Epidemiological studies have shown an inverse correlation between a high ingestion of secondary plant metabolites (e.g. polyphenols, PP) and colorectal cancer risk(9). The beneficial effects of grape consumption reducing the risk of cancer, especially the gastrointestinal tract tumours(10), are, at least in part, due to their polyphenolic content. Suggested mechanisms of anticancer effects of grape PP include antioxidant, anti-inflammatory and anti-proliferative activities, as well as induction of cell cycle arrest and apoptosis(11). PP may act as free radicals scavengers(12), metal chelators and enzyme agonist or inhibitors(13, 14). In vitro and in vivo studies have reported that grape intake appears to modulate cellular redox status and antioxidant enzyme defence system: PP-rich grape skin extract(15) and grape pomace(16) were found to increase GPx activity in human erythrocytes and liver, respectively, whereas the intake of grape juice seems to improve SOD and CAT activities in both plasma and liver of Wistar rats, inducing a hepatoprotective effect(17). Grape seed procyanidin extract improved the rat's hepatic oxidative metabolism in vitro (18) and induced a transcriptional regulation of glutathione-related enzymes such as GPx and glutathione reductase (GR), which increased both mRNA levels and enzyme activity when tested in hepatocarcinoma cell line(19). Also, procyanidins may stimulate the activation of γ-glutamylcysteine synthetase thus stimulating de novo synthesis of GSH(20). On the other hand, protective(21) and non-protective effects(22) of butyrate, a by-product of the bacterial fermentation of dietary fibre, on DNA damage induced by hydrogen peroxide or bile acids in isolated colonocytes have been reported, suggesting the participation of this SCFA in the antioxidant defence of colon.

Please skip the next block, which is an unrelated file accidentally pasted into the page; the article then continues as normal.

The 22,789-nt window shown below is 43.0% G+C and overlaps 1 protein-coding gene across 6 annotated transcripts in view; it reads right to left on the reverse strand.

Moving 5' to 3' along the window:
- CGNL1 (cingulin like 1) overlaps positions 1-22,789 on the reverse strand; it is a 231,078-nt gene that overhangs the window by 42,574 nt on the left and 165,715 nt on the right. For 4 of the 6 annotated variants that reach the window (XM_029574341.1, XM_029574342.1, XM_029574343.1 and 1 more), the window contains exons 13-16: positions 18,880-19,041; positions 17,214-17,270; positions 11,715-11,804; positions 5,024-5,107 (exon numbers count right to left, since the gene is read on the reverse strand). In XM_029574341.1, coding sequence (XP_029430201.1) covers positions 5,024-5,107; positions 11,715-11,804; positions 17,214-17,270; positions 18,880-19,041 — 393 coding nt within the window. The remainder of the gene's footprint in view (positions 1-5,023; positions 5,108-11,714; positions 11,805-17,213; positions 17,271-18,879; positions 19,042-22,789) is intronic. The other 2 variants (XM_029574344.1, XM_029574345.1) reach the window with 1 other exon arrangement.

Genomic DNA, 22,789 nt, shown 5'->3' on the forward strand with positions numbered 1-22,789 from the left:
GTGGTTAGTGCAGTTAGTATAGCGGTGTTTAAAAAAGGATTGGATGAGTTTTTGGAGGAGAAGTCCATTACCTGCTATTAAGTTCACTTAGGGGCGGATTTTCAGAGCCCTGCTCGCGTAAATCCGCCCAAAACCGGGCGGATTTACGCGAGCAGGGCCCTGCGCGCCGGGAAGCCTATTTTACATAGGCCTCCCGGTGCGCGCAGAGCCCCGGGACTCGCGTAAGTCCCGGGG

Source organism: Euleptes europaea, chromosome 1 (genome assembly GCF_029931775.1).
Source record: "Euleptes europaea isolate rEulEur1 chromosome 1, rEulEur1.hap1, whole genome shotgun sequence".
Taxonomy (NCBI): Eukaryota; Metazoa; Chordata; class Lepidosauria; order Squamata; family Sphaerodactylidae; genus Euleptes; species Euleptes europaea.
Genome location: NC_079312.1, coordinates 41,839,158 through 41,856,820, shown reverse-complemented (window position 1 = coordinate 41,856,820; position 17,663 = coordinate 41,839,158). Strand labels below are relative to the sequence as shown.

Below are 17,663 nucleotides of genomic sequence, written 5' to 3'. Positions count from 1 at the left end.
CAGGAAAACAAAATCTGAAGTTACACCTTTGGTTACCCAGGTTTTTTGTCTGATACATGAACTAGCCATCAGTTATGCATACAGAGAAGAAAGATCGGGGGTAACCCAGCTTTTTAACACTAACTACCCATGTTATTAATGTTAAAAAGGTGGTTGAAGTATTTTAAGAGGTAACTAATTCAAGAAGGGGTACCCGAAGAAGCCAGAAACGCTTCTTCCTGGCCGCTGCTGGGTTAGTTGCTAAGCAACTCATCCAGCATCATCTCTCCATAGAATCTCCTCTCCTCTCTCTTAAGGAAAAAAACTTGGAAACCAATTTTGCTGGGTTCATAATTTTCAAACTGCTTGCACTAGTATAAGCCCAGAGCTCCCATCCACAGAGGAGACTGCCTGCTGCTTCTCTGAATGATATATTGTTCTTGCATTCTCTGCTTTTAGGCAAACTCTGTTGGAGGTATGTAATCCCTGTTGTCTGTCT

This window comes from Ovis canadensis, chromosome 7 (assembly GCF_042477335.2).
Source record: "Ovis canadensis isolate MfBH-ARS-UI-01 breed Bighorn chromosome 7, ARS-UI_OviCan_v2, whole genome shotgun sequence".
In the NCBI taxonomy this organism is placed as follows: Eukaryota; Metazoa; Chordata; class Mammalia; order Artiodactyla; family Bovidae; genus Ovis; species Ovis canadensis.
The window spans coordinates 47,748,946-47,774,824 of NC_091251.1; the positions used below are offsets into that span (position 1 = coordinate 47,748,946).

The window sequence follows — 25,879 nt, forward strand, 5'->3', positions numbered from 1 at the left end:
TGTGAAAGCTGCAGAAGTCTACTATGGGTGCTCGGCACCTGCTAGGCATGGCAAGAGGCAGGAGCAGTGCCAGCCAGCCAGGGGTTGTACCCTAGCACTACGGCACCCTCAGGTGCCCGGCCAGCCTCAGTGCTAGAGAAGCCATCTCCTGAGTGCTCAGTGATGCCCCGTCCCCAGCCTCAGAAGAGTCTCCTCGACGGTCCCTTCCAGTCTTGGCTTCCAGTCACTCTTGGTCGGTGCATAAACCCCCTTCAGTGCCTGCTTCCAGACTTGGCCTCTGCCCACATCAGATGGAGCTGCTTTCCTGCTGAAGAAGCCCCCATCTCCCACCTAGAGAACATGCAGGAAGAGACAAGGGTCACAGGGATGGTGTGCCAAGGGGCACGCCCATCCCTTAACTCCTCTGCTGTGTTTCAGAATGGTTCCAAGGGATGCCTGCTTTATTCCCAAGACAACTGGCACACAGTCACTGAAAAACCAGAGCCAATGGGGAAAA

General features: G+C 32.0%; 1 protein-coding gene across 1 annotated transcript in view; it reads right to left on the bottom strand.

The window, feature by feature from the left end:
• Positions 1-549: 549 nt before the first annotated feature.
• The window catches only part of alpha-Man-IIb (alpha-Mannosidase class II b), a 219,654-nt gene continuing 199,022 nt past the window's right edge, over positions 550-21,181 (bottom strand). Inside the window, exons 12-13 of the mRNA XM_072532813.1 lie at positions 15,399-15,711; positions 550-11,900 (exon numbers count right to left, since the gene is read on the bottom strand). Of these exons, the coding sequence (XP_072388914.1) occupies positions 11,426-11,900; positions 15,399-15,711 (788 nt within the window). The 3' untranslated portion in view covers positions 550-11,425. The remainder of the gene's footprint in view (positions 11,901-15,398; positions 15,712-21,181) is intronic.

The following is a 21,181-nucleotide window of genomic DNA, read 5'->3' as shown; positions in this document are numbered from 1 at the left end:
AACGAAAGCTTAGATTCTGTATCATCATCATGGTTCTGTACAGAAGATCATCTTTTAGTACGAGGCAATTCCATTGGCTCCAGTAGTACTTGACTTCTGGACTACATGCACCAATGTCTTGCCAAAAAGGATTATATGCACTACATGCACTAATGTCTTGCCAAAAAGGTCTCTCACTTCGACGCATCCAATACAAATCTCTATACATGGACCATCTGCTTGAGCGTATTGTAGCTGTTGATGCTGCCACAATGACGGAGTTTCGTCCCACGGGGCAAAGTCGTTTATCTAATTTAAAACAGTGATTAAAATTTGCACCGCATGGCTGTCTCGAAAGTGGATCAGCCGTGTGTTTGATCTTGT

Being the interface between the organism and its luminal environment, the intestine is constantly challenged either by diet-derived or endogenous oxidants and ROS(23). Epithelial cells of intestinal mucosa are exposed to the highest concentrations of dietary fibre and PP. These compounds show affinity for cellular membranes and it has been reported that this feature is essential for their protective action against hydrogen peroxide cytotoxicity(24).

Grape antioxidant dietary fibre (GADF) is a natural product obtained from red grapes, the extracts of which show powerful antioxidant properties(25). GADF intake enhanced the caecal antioxidant status(26) and induced hypocholesterolaemia in rats(27). Supplementation of GADF to diet in human subjects significantly reduced plasma total cholesterol, LDL-cholesterol and blood pressure in hypercholesterolaemic subjects(28). In addition, we observed that in rats, GADF intake induced a decline in mucosal thickness, crypt depth and crypt density in colonic mucosa of Wistar rats, inducing epithelial hypoplasia(29). This result suggests a possible effect of GADF on the balance between proliferation and apoptosis of colonocytes. The antioxidant effect of GADF on colonic mucosa could modulate apoptosis by the modification of cellular redox balance.